Tuesday 12 January 2010

Baptism of the Lord and Blessing of the Thames **UPDATED**

I have just received these pictures from our churchwarden, which were taken during the Mass of the Baptism of the Lord. They are a little fuzzy but considering we don't have a dedicated photographer, and the churchwarden naturally has his duties, readers will have to pardon us. The pictures offer a chance to see our newly acquired High Mass set doing what it was designed to do. It came from Elmore Abbey and as such exhibits the relatively simple decoration typical of monastic vestments, and it is cut in the Spanish style. You'll also notice the "true" dalmatic and tunicle, which are clearly differentiated from each other. The set includes a matching set of tabernacle veils and a humeral veil you could shelter an entire family under.
The offertory

Agnus Dei



It is our custom at S. Magnus to process up to London Bridge after the Mass of this feast, to the point where our parish boundary meets that of the old S. Saviour's, Southwark (i.e. Southwark Cathedral) and there to conduct a ceremony of blessing the river, which involves readings, prayers for those who have lived and died on the river, before a large wooden cross is thrown into the Thames to bless it, and the people are sprinkled with holy water. This custom is followed by many of the faithful of the Eastern Churches, especially in Greece and Russia. My only experience to date of the Ethiopian feast of Timqat, which celebrates the Epiphany and Baptism in one go, was on my way back from Mass at Ss. Trinita dei Pellegrini in Rome, where I wandered into a small, typically Roman piazza and encountered a huge circle of Eritreans gathered around a collection of large plastic tubs full of water, where priests and deacons in colourful silk vestments were conducting their version of the blessing of the waters.

A short local media flurry (light relief from the "snow") followed the Blessing, with S. Magnus featured on BBC London television news, and also in the free commuter's daily, the Metro. It seems that every year, the event attracts more and more attention, and I'm pleased to think that so many people have been reminded of the contribution the Church makes to the City of London, not only by providing direct charitable and educational services, but also in that great service of intercessory prayer.

The procession forms, headed by an icon of the Baptism of Christ, held by Dr Colin Podmore

The procession on London Bridge

...waiting for Southwark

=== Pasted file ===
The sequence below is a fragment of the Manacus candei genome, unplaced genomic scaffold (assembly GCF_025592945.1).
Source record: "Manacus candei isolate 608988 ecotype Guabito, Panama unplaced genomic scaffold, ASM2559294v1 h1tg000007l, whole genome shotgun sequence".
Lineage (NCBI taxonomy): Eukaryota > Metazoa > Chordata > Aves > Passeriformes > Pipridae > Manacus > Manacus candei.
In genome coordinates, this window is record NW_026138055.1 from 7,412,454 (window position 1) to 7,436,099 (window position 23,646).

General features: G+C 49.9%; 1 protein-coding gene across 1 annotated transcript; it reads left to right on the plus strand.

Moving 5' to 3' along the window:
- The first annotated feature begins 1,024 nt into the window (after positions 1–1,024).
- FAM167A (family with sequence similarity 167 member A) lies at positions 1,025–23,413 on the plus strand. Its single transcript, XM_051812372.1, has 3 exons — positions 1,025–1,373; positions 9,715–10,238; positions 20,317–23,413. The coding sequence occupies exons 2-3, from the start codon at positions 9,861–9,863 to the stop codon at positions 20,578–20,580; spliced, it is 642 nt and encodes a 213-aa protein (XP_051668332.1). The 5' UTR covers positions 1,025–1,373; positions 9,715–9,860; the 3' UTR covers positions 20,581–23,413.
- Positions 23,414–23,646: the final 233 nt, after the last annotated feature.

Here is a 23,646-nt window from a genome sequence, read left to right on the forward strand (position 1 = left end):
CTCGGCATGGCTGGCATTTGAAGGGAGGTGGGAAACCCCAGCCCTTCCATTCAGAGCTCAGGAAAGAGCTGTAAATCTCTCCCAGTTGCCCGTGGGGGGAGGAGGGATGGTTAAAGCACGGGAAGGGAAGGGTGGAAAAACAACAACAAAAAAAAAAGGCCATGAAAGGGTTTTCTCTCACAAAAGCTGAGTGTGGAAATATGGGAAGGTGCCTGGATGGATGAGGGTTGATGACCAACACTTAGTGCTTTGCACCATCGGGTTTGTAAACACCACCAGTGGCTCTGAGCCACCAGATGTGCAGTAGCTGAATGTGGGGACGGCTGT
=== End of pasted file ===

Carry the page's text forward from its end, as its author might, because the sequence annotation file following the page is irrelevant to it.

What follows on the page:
The Southwark contingent arrives

The service is underway

The cross is thrown into the Thames by Fr. Philip and Canon Andrew Nunn

Holy Water

The people are sprinkled as a reminder of their baptism


  1. Glad to see you back. And what a wonderful event! I hope feeling was better than last year. I was fascinated to see this. Ours is next Tuesday, so we'll probably celebrate with Great Vespers and the Blessing of the Waters (indoors) - a much more low-key event.

  2. Yes, I second that - really been missing your posts. God bless you in 2010

  3. Did anyone dive into the Thames after the Cross as they do in Greece?

    (Hope you have all had a blessed Christmas and Epipany).

  4. Actually that custom did feature in the sermon, as did a plea not to jump into the sub-zero, filthy Thames waters, which would mean almost certain death.

    And no, no one was *thrown* in either......

  5. A great event, I very much enjoyed reading about it and seeing the pictures.

    With every good wish in Christ,

    Father Ed.Bakker.SSM
    TAC New Zealand

  6. I must say you do look very handsome

  7. A very informative post. I really like the newly acquired vestments! So nice to see a church offring the full ritual of a Solemn Mass and not one of the more mix-and-match type of service.

    Hope to read more from you soon.



    This is so cool. I would pressure my parish into it, but we'll have to *find* water first.

  9. Yes, Eric, to put it in familiar wording :
    Southwark Cathedral have female staff.

    It'd be cool. Apart from being an ancient observance, it's also a nice one to keep the family entertained and to make the local press, which can't be bad.